|Appears in Collections:||Faculty of Social Sciences Journal Articles|
|Peer Review Status:||Refereed|
|Title:||'The best three days of my life': Pleasure, power and alienation in the 2011 riots|
|Citation:||Newburn T, Deacon R, Diski B, Cooper K, Grant M & Burch A (2018) 'The best three days of my life': Pleasure, power and alienation in the 2011 riots. Crime, Media, Culture: An International Journal, 14 (1), pp. 41-59. https://doi.org/10.1177/1741659016667438|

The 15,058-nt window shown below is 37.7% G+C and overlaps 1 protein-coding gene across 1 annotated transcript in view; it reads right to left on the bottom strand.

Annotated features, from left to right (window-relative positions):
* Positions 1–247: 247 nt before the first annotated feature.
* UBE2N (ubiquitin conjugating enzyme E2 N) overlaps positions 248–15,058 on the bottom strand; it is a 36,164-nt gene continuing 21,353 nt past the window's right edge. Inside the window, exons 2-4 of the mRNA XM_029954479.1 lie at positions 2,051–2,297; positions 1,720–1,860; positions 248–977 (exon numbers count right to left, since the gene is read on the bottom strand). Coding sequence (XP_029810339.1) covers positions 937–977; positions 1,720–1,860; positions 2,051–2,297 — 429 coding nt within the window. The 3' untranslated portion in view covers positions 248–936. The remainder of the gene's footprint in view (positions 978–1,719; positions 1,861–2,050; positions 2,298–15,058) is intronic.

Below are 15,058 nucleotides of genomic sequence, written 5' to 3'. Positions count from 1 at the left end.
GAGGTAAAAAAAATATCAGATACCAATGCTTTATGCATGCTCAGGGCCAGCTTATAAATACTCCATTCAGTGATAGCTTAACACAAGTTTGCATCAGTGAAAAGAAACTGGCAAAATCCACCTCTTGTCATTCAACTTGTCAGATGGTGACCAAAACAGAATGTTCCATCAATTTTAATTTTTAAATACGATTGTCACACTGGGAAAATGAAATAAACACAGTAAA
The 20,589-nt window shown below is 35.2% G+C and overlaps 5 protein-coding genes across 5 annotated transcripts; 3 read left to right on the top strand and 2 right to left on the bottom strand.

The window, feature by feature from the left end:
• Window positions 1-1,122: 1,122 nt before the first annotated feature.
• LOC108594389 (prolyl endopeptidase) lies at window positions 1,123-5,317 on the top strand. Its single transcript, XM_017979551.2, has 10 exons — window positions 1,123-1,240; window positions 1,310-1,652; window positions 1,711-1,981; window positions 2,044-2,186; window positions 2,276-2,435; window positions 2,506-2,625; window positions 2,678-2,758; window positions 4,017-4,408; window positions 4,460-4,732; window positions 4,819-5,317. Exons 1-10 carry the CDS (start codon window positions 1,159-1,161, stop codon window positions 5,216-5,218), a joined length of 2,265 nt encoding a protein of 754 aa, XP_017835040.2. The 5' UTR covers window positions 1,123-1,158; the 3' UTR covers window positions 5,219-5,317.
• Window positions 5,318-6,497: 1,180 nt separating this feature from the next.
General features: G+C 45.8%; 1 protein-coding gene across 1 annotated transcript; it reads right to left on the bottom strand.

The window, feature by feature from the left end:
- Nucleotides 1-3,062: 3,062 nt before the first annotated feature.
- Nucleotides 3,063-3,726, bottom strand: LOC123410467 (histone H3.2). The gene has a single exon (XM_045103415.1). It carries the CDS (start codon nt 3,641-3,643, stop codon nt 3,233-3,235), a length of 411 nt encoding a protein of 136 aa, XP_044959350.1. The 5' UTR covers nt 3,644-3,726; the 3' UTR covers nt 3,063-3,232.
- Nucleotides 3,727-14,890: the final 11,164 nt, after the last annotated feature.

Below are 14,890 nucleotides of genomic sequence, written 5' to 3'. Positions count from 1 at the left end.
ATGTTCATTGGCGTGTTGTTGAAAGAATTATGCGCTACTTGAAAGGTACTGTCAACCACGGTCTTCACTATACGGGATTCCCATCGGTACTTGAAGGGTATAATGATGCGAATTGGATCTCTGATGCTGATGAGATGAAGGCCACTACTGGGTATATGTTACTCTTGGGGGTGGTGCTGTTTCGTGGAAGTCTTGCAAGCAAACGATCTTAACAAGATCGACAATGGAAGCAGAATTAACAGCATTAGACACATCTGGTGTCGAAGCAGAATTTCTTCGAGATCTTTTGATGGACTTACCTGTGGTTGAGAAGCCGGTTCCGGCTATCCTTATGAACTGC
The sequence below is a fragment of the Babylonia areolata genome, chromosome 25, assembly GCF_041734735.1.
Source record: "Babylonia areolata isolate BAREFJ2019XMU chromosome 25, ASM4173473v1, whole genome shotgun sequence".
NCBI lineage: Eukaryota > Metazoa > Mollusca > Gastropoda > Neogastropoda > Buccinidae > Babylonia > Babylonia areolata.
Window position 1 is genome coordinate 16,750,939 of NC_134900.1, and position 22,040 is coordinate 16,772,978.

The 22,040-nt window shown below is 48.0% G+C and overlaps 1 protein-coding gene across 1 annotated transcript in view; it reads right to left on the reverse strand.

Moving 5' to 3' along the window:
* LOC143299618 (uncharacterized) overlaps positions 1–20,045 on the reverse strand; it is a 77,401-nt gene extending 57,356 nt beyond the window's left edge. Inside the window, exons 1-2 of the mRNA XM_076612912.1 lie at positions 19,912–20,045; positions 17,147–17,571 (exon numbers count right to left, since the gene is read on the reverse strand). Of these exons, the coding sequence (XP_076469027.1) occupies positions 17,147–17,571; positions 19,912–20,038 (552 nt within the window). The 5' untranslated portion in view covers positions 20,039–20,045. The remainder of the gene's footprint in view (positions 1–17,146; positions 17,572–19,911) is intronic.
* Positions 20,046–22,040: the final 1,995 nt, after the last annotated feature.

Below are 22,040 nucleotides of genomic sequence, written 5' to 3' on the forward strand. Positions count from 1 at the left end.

|Abstract:||This article examines one of the less frequently considered elements of riots: the emotions to which they give rise. Based on testimony from interviews with people who took part in the 2011 England riots, it explores the curiosity which drew many onto the streets, the excitement and fear involved in such quickly unfolding and unpredictable events, the impunity that many felt being part of such large crowds, together with the sense of 'empowerment' many experienced as a consequence of their involvement. The article suggests that a number of concepts regularly deployed within cultural criminology – most obviously 'carnival' and 'edgework' – are useful in understanding elements of the emotional world of the riot. More fundamentally, however, it is argued that what the accounts describe more than anything else is a pervading sense of 'alienation' among many of those involved in the disorder.|
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